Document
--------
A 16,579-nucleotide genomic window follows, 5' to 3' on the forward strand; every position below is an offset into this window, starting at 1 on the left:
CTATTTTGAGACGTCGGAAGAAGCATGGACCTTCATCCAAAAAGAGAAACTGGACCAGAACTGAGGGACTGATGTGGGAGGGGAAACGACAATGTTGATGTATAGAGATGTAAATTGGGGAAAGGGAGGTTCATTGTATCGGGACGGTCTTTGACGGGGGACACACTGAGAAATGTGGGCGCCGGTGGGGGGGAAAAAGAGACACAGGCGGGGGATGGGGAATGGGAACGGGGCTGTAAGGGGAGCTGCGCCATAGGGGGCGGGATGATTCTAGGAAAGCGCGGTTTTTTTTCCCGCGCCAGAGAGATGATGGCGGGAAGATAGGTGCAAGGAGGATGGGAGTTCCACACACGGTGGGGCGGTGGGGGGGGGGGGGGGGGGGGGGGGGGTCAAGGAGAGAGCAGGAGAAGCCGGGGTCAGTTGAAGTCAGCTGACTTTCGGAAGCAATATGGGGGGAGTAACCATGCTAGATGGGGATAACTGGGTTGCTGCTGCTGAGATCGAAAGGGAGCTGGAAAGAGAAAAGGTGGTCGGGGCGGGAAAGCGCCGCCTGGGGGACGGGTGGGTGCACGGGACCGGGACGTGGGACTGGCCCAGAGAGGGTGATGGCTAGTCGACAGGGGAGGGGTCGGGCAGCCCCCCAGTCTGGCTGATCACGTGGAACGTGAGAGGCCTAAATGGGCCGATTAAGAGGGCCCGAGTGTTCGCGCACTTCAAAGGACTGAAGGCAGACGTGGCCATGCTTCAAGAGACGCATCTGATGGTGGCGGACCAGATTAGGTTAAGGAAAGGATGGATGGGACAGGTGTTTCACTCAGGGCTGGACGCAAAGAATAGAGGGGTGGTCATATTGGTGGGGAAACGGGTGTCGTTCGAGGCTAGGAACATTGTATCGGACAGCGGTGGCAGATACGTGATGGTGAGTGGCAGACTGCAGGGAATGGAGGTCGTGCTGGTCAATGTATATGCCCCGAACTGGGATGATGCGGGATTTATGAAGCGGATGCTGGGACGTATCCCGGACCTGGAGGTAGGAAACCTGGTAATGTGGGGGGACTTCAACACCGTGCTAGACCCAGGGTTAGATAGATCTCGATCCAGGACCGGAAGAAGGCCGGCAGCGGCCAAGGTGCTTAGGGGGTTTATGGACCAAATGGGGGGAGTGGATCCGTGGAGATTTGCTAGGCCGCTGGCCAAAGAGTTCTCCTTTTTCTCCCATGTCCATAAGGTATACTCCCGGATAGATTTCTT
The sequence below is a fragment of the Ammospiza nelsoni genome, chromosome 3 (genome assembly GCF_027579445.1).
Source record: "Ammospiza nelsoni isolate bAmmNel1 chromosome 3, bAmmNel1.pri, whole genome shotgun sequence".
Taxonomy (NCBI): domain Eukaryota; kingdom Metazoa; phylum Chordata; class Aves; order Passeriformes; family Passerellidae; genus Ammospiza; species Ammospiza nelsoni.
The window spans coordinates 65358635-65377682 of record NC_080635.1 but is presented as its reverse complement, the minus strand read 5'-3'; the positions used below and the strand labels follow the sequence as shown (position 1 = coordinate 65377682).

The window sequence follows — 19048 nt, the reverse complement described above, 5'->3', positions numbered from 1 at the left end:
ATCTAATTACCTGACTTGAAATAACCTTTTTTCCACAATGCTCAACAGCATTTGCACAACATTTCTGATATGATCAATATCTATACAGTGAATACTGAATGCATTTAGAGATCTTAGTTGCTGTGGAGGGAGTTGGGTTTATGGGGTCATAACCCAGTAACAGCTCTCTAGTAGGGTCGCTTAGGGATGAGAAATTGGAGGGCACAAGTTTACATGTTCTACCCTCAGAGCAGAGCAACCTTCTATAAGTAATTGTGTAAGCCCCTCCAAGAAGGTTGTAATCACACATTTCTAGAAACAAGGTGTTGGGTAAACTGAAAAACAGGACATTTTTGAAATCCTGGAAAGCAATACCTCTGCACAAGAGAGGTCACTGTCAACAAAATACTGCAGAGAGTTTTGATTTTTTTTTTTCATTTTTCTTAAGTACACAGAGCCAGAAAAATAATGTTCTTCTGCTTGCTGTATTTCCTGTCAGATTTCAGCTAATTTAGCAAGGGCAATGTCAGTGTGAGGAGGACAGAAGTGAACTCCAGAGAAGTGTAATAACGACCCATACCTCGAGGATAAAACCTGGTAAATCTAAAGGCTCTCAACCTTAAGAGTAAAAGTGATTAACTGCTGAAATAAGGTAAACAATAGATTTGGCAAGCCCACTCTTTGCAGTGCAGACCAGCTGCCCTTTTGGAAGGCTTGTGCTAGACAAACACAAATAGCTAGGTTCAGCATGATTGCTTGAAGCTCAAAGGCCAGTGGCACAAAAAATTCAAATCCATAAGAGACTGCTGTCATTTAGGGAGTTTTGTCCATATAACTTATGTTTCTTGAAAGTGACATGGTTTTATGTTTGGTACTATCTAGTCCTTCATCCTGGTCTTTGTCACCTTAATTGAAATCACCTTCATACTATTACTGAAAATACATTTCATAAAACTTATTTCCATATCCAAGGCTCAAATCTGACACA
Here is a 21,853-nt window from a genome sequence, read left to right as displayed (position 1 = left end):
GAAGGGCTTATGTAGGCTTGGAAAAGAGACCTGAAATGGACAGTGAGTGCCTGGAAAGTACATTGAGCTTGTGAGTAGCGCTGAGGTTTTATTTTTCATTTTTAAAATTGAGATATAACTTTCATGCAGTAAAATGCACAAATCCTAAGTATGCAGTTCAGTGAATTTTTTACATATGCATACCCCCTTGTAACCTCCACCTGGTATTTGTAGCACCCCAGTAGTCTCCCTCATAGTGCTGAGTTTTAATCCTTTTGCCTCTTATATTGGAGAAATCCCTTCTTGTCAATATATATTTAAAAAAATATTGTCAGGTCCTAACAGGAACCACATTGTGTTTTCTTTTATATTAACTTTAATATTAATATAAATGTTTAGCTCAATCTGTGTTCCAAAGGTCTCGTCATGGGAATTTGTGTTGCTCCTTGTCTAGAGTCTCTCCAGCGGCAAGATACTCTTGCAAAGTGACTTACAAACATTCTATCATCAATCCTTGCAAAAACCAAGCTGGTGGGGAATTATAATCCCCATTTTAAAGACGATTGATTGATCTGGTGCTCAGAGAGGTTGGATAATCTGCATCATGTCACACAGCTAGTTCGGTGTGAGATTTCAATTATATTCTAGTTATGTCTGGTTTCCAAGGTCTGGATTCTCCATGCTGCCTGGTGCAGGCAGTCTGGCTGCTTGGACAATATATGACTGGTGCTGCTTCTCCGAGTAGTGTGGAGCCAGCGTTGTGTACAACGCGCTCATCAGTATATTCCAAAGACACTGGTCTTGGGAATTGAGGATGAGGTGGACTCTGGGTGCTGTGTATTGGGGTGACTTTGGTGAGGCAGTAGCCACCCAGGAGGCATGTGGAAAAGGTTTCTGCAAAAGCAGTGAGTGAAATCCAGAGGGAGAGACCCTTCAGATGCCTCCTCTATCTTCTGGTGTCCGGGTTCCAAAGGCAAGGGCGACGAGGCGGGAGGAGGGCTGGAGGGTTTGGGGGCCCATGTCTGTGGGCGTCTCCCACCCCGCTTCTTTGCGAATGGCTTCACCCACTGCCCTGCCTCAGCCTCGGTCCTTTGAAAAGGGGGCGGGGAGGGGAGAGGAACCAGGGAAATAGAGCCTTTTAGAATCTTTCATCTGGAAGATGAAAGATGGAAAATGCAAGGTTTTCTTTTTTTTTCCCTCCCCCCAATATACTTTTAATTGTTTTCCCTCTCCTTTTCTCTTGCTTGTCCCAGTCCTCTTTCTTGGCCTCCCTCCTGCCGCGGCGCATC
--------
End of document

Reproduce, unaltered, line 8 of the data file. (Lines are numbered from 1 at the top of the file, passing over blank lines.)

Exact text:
ATCTAATTACCTGACTTGAAATAACCTTTTTTCCACAATGCTCAACAGCATTTGCACAACATTTCTGATATGATCAATATCTATACAGTGAATACTGAATGCATTTAGAGATCTTAGTTGCTGTGGAGGGAGTTGGGTTTATGGGGTCATAACCCAGTAACAGCTCTCTAGTAGGGTCGCTTAGGGATGAGAAATTGGAGGGCACAAGTTTACATGTTCTACCCTCAGAGCAGAGCAACCTTCTATAAGTAATTGTGTAAGCCCCTCCAAGAAGGTTGTAATCACACATTTCTAGAAACAAGGTGTTGGGTAAACTGAAAAACAGGACATTTTTGAAATCCTGGAAAGCAATACCTCTGCACAAGAGAGGTCACTGTCAACAAAATACTGCAGAGAGTTTTGATTTTTTTTTTTCATTTTTCTTAAGTACACAGAGCCAGAAAAATAATGTTCTTCTGCTTGCTGTATTTCCTGTCAGATTTCAGCTAATTTAGCAAGGGCAATGTCAGTGTGAGGAGGACAGAAGTGAACTCCAGAGAAGTGTAATAACGACCCATACCTCGAGGATAAAACCTGGTAAATCTAAAGGCTCTCAACCTTAAGAGTAAAAGTGATTAACTGCTGAAATAAGGTAAACAATAGATTTGGCAAGCCCACTCTTTGCAGTGCAGACCAGCTGCCCTTTTGGAAGGCTTGTGCTAGACAAACACAAATAGCTAGGTTCAGCATGATTGCTTGAAGCTCAAAGGCCAGTGGCACAAAAAATTCAAATCCATAAGAGACTGCTGTCATTTAGGGAGTTTTGTCCATATAACTTATGTTTCTTGAAAGTGACATGGTTTTATGTTTGGTACTATCTAGTCCTTCATCCTGGTCTTTGTCACCTTAATTGAAATCACCTTCATACTATTACTGAAAATACATTTCATAAAACTTATTTCCATATCCAAGGCTCAAATCTGACACA